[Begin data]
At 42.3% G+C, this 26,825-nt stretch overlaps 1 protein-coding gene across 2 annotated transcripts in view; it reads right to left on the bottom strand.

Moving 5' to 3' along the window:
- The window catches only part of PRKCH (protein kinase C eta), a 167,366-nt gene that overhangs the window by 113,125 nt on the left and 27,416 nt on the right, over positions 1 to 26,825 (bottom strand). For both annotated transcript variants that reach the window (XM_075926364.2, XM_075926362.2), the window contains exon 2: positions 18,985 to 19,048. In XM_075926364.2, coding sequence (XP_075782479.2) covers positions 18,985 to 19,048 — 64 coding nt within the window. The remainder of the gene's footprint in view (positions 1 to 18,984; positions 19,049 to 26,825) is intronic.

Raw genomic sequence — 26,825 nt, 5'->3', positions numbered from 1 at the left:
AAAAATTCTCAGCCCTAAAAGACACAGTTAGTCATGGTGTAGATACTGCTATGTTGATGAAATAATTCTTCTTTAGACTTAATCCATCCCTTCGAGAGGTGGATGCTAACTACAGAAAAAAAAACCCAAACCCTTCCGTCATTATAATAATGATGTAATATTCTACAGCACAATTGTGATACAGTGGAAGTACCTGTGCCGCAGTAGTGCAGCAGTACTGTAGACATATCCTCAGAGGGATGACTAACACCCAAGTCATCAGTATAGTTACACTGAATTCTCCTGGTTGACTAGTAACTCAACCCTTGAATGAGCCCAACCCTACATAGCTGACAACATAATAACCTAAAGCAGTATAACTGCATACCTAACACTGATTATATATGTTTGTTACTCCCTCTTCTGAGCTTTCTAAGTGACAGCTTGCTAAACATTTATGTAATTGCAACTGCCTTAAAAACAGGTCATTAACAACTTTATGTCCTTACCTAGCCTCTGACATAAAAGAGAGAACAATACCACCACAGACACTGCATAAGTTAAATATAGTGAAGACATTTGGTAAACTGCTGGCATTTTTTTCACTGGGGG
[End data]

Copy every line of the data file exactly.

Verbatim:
At 42.3% G+C, this 26,825-nt stretch overlaps 1 protein-coding gene across 2 annotated transcripts in view; it reads right to left on the bottom strand.

Moving 5' to 3' along the window:
- The window catches only part of PRKCH (protein kinase C eta), a 167,366-nt gene that overhangs the window by 113,125 nt on the left and 27,416 nt on the right, over positions 1 to 26,825 (bottom strand). For both annotated transcript variants that reach the window (XM_075926364.2, XM_075926362.2), the window contains exon 2: positions 18,985 to 19,048. In XM_075926364.2, coding sequence (XP_075782479.2) covers positions 18,985 to 19,048 — 64 coding nt within the window. The remainder of the gene's footprint in view (positions 1 to 18,984; positions 19,049 to 26,825) is intronic.

Raw genomic sequence — 26,825 nt, 5'->3', positions numbered from 1 at the left:
AAAAATTCTCAGCCCTAAAAGACACAGTTAGTCATGGTGTAGATACTGCTATGTTGATGAAATAATTCTTCTTTAGACTTAATCCATCCCTTCGAGAGGTGGATGCTAACTACAGAAAAAAAAACCCAAACCCTTCCGTCATTATAATAATGATGTAATATTCTACAGCACAATTGTGATACAGTGGAAGTACCTGTGCCGCAGTAGTGCAGCAGTACTGTAGACATATCCTCAGAGGGATGACTAACACCCAAGTCATCAGTATAGTTACACTGAATTCTCCTGGTTGACTAGTAACTCAACCCTTGAATGAGCCCAACCCTACATAGCTGACAACATAATAACCTAAAGCAGTATAACTGCATACCTAACACTGATTATATATGTTTGTTACTCCCTCTTCTGAGCTTTCTAAGTGACAGCTTGCTAAACATTTATGTAATTGCAACTGCCTTAAAAACAGGTCATTAACAACTTTATGTCCTTACCTAGCCTCTGACATAAAAGAGAGAACAATACCACCACAGACACTGCATAAGTTAAATATAGTGAAGACATTTGGTAAACTGCTGGCATTTTTTTCACTGGGGG